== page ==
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Orginis of American Criminal Law

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Origins of American Criminal Law
Legal 320

Abstract The origins of American criminal law date back to England’s Magna Carta of the thirteenth century and basic rules of conduct regarding murder, robbery, and theft can be found in civilizations dating back thousands of years. The United States being a democracy, affords its citizens many freedoms and laws which non democratic countries don’t. This paper will discuss some of the issues which address the origins of criminal law in America. These issues will include the importance of the Fourth Amendment to the United States Constitution and its relevance to today’s criminal law, the specific powers granted to the federal government versus those that are granted to state governments to make criminal laws, an explanation of the four main goals or purposes of the criminal justice system, and a clarification of police power and the limitations on such power. (Gardner & Anderson, 2011) 1. The Fourth Amendment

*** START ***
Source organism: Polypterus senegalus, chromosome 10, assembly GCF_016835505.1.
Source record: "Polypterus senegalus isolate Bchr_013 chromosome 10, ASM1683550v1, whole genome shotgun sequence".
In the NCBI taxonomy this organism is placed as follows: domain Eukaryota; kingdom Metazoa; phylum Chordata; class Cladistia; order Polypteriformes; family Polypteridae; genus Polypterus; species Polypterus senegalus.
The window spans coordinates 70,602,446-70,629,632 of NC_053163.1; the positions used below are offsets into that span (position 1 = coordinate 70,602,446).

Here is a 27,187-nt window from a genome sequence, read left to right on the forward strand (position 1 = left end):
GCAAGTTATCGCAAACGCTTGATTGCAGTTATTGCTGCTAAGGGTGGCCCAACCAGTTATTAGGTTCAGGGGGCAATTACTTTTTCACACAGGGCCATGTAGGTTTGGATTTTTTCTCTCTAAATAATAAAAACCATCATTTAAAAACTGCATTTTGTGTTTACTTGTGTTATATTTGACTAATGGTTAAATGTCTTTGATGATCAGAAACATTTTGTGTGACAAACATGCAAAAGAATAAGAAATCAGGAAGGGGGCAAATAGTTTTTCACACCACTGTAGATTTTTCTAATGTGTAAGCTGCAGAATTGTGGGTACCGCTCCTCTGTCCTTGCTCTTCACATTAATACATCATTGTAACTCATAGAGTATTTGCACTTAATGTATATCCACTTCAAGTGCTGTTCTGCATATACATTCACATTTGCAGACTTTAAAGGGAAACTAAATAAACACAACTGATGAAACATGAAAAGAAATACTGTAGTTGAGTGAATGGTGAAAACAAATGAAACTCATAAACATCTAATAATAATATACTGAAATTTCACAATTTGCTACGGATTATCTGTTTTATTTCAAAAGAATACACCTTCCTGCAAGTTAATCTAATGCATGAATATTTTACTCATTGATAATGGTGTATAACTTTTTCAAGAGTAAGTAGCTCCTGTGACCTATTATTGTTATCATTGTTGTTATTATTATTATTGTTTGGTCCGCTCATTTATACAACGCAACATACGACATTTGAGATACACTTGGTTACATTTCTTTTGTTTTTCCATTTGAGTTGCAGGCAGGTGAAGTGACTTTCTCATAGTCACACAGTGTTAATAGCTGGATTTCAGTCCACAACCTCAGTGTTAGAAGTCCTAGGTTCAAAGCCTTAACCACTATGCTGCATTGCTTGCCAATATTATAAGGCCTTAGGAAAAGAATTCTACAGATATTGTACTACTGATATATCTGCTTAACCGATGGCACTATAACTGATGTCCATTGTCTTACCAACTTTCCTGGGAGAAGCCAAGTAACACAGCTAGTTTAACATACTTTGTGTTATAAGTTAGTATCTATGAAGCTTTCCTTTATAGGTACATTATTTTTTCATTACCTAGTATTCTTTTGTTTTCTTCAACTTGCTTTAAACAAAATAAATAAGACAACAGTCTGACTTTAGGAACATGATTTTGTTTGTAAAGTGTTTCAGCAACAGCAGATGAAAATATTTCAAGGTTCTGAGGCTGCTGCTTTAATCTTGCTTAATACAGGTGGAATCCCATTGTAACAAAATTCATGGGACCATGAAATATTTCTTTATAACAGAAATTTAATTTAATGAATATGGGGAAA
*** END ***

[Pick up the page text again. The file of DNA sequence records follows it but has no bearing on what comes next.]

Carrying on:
The purpose of the 4th Amendment is to deny the national government the authority to make general searches and seizures of property. A major issue over the years has been the interpretation of "unreasonable" searches and seizures. The rules can be complicated. They also change often, but the general principle is that searches are valid methods of enforcing law and order, but unreasonable searches are prohibited.
The right of the people to be secure in their persons, houses, papers, and effects, against unreasonable searches and seizures, shall not be violated, and no Warrants shall issue, but upon probable cause, supported by Oath or affirmation, and particularly describing the place to be searched, and the persons or things to be seized.
Over the years, the Supreme Court has interpreted the 4th Amendment to allow the police to search the person arrested, things in plain view of the accused person,…...

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